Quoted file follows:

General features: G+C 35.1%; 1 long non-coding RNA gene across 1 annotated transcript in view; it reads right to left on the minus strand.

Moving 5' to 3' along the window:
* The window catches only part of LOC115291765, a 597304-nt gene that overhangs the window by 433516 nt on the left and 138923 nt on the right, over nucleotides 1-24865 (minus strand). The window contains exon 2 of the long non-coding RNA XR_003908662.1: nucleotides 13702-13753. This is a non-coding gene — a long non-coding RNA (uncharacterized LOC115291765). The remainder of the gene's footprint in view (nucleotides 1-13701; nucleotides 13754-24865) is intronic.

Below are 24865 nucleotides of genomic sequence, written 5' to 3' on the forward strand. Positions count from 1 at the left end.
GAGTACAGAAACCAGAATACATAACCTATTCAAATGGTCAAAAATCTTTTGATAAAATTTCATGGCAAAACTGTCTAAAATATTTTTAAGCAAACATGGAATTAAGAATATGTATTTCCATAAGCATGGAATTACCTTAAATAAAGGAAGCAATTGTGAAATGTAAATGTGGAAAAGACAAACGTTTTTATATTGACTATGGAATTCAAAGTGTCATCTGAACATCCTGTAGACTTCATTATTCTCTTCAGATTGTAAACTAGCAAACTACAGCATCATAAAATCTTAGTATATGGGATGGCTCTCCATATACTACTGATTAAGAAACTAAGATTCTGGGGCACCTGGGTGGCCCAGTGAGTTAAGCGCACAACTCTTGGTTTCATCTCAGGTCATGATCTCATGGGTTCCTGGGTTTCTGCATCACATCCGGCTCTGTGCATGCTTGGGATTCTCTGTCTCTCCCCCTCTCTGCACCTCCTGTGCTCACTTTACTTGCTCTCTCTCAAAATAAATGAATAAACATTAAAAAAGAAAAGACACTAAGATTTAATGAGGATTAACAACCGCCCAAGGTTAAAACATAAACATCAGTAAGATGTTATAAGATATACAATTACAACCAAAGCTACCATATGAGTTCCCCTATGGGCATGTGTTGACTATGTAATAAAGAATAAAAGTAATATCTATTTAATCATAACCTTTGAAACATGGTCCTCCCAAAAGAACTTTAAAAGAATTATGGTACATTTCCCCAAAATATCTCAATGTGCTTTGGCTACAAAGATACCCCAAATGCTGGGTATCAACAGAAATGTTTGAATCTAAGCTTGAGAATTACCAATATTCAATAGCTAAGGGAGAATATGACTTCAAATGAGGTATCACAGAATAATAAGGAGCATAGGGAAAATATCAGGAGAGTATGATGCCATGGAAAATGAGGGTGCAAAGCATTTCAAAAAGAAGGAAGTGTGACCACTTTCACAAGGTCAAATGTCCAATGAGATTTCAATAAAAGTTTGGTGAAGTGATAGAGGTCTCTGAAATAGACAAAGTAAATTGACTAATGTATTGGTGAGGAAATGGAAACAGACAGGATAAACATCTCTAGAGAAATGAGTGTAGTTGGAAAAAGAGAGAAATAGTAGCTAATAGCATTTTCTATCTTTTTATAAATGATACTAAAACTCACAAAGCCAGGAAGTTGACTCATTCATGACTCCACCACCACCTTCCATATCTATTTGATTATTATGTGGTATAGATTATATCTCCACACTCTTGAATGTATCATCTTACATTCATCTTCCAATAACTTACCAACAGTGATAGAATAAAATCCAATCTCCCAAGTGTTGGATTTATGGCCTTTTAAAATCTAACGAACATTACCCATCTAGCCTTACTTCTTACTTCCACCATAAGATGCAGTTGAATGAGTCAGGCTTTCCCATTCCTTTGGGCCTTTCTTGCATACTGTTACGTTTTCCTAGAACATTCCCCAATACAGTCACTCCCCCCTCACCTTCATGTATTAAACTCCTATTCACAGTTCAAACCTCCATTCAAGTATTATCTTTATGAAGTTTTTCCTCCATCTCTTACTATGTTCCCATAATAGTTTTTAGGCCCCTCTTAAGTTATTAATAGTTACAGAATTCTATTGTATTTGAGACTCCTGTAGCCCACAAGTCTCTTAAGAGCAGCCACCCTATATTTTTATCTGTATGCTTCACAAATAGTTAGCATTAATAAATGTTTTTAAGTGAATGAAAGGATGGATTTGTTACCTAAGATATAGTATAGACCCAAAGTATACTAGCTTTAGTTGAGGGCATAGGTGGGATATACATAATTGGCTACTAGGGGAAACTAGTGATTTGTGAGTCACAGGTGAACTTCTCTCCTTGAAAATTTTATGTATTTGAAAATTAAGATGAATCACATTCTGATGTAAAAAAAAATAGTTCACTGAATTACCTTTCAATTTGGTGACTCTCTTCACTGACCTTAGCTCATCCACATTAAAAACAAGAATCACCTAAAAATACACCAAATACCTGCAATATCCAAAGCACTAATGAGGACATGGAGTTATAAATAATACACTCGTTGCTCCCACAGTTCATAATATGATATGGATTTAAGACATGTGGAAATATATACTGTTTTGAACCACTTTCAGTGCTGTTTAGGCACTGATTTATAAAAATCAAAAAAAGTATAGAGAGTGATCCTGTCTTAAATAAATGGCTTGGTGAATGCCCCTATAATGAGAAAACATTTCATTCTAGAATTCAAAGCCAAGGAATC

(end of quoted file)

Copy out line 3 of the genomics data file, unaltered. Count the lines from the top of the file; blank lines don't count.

* The window catches only part of LOC115291765, a 597304-nt gene that overhangs the window by 433516 nt on the left and 138923 nt on the right, over nucleotides 1-24865 (minus strand). The window contains exon 2 of the long non-coding RNA XR_003908662.1: nucleotides 13702-13753. This is a non-coding gene — a long non-coding RNA (uncharacterized LOC115291765). The remainder of the gene's footprint in view (nucleotides 1-13701; nucleotides 13754-24865) is intronic.